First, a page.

Catherine Shu for TechCrunch: Solar panels are becoming increasingly affordable, but many people still face barriers to harnessing the power of the sun for their own homes. For example, they might live in an apartment or in a house where the roof is angled or structured improperly for solar panel installation. A new Boston-based startup called CloudSolar is offering an intriguing solution. Founded by a team including two electrical engineering Ph.D. candidates and currently raising funds on Indiegogo, CloudSolar lets people buy a solar panel, or a share in one, on a farm that is expected to be completed by 2016 (erecting the solar panels will only take a couple of months, but the company also has to deal with utility and land permits, which will take longer). Once the farm is up and operating, electricity generated by the solar panels will be sold to local utilities. Solar panel owners are promised 80 percent of the total proceeds created by the panels over the next 25 years, and help with applying for whatever tax credits they are eligible for. They can monitor how much energy their panel is producing, and how much carbon dioxide emissions it is estimated to offset, through an app.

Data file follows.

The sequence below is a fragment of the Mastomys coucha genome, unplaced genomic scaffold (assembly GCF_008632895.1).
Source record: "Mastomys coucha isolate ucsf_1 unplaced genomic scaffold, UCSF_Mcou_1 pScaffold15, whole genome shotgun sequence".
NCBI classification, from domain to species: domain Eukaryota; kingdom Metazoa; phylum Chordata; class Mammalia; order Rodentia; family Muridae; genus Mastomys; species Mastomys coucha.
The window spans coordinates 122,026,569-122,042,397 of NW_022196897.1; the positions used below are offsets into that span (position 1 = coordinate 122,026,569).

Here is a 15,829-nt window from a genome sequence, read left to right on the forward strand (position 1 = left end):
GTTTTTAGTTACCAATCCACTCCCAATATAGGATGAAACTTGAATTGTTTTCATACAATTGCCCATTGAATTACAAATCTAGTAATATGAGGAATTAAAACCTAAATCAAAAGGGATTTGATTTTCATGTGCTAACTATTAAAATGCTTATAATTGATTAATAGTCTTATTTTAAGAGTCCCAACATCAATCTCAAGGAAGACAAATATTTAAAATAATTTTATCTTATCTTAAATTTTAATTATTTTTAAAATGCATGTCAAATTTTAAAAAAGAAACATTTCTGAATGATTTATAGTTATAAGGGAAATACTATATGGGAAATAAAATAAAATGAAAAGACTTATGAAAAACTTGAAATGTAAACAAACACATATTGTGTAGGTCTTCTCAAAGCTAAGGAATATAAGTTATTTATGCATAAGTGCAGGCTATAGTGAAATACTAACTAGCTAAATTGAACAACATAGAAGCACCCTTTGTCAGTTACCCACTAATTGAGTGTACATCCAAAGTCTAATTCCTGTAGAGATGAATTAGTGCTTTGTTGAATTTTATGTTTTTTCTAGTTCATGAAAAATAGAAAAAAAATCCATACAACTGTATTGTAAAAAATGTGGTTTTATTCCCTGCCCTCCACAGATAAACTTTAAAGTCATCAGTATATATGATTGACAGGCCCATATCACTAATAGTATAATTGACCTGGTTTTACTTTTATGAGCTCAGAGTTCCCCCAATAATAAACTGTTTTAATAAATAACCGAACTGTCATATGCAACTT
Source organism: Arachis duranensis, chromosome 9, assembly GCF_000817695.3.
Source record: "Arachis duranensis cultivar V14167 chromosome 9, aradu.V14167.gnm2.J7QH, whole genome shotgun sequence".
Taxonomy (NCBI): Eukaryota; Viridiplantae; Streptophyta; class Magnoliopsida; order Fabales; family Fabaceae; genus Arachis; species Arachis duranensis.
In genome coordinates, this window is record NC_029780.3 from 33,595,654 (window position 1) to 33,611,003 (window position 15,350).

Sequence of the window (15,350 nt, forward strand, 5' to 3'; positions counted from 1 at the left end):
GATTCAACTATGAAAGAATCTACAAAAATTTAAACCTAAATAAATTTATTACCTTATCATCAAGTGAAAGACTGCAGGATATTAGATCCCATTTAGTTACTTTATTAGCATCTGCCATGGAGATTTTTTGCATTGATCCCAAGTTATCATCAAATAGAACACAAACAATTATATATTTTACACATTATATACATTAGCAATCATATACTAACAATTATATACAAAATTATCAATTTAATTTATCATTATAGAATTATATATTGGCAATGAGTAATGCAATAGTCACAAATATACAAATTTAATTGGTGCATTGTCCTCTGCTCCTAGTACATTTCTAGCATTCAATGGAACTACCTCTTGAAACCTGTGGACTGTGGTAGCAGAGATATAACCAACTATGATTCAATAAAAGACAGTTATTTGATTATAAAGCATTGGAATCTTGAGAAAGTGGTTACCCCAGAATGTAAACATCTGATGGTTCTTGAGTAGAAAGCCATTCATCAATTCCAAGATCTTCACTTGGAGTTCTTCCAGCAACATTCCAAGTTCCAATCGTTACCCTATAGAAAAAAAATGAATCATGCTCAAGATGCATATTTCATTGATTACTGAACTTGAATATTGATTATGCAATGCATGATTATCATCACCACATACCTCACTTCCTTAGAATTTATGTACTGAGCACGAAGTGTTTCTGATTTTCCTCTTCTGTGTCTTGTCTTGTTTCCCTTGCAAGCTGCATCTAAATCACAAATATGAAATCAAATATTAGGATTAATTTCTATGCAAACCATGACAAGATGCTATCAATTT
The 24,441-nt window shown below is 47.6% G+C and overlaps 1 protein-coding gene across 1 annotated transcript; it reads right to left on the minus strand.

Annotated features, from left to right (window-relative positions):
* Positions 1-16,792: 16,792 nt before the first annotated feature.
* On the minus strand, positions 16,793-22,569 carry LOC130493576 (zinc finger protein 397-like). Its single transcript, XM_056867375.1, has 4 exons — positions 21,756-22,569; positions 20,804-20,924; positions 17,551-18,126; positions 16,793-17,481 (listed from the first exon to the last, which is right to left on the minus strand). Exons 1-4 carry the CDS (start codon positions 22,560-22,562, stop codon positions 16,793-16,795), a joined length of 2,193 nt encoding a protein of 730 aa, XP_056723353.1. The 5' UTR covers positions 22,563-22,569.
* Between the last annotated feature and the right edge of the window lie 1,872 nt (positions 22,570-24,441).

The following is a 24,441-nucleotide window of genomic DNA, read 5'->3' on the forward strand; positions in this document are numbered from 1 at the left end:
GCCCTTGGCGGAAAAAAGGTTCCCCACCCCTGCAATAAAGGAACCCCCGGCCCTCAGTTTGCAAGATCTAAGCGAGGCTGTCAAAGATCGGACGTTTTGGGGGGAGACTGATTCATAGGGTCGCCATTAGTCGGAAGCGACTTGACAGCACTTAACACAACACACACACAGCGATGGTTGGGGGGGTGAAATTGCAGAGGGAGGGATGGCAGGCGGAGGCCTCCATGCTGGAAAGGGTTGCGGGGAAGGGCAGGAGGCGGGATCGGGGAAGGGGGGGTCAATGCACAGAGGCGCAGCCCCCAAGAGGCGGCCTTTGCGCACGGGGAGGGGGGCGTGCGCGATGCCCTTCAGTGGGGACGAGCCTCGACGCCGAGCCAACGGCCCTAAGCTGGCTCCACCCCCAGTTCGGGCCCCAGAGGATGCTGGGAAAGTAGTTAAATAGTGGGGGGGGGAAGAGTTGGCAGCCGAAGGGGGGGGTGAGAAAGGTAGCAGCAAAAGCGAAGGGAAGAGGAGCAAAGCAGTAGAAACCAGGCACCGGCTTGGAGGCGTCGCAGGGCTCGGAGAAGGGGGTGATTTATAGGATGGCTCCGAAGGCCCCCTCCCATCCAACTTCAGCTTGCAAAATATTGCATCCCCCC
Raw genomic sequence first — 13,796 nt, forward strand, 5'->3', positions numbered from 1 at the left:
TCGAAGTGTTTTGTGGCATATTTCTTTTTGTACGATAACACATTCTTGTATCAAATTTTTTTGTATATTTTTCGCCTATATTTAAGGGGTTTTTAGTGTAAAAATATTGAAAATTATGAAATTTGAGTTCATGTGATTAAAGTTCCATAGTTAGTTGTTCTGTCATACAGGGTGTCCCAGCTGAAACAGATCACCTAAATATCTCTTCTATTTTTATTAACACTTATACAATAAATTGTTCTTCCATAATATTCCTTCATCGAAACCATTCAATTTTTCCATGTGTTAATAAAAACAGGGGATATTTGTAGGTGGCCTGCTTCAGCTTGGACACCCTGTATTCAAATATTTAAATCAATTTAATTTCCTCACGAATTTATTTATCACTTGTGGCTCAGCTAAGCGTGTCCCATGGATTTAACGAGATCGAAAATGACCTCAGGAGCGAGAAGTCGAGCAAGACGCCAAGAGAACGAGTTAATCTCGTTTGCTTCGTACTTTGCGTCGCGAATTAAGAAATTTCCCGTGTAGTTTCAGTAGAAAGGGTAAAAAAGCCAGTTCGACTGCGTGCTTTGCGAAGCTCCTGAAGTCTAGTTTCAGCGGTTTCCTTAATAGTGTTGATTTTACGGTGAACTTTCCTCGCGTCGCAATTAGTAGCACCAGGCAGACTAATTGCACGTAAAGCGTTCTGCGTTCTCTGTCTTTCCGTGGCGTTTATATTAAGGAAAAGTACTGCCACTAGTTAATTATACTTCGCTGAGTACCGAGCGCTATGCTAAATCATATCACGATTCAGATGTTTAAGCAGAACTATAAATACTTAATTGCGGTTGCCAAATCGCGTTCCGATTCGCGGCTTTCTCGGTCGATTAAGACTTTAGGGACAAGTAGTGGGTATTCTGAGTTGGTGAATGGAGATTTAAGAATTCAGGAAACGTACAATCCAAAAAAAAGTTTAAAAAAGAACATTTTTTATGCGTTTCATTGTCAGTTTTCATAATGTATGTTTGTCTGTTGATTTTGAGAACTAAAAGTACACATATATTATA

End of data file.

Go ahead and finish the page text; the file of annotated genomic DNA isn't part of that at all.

Eric Wesoff for GreenTech Media: Energy storage is a small market experiencing fierce growth. The U.S. installed 61.9 megawatts of energy storage in 2014, and GTM Research is forecasting 220 megawatts to be installed in 2015. But, as with the U.S. solar industry, energy storage projects are clustered in states with incentives or in regions where markets are able to place a value on storage. So it's no surprise that California, Hawaii, and New York have assumed early leadership in energy storage by virtue of their unique incentives, mandates and markets, according to the inaugural GTM Research and Energy Storage Association U.S. Energy Storage Monitor report. Cont'd...
The engineers at Ubiquitous Energy are developing solar panels that are completely transparent and as thin as a laminate. They can do this by creating see-through solar cells that absorb only the invisible parts of the solar spectrum—ultraviolet and infrared radiation. The technology still has a way to go because the cells must become more efficient to prove cost-effective, but their promise is big: solar cells that could become a part of any glass or plastic surface. They could sit, invisibly, atop a smartphone’s display, allowing the phone to charge itself under natural or artificial light. And if the process became part of glass and window manufacturing, homes and skyscrapers could draw power from the sun without the spatial and aesthetic limits of current, opaque solar panels.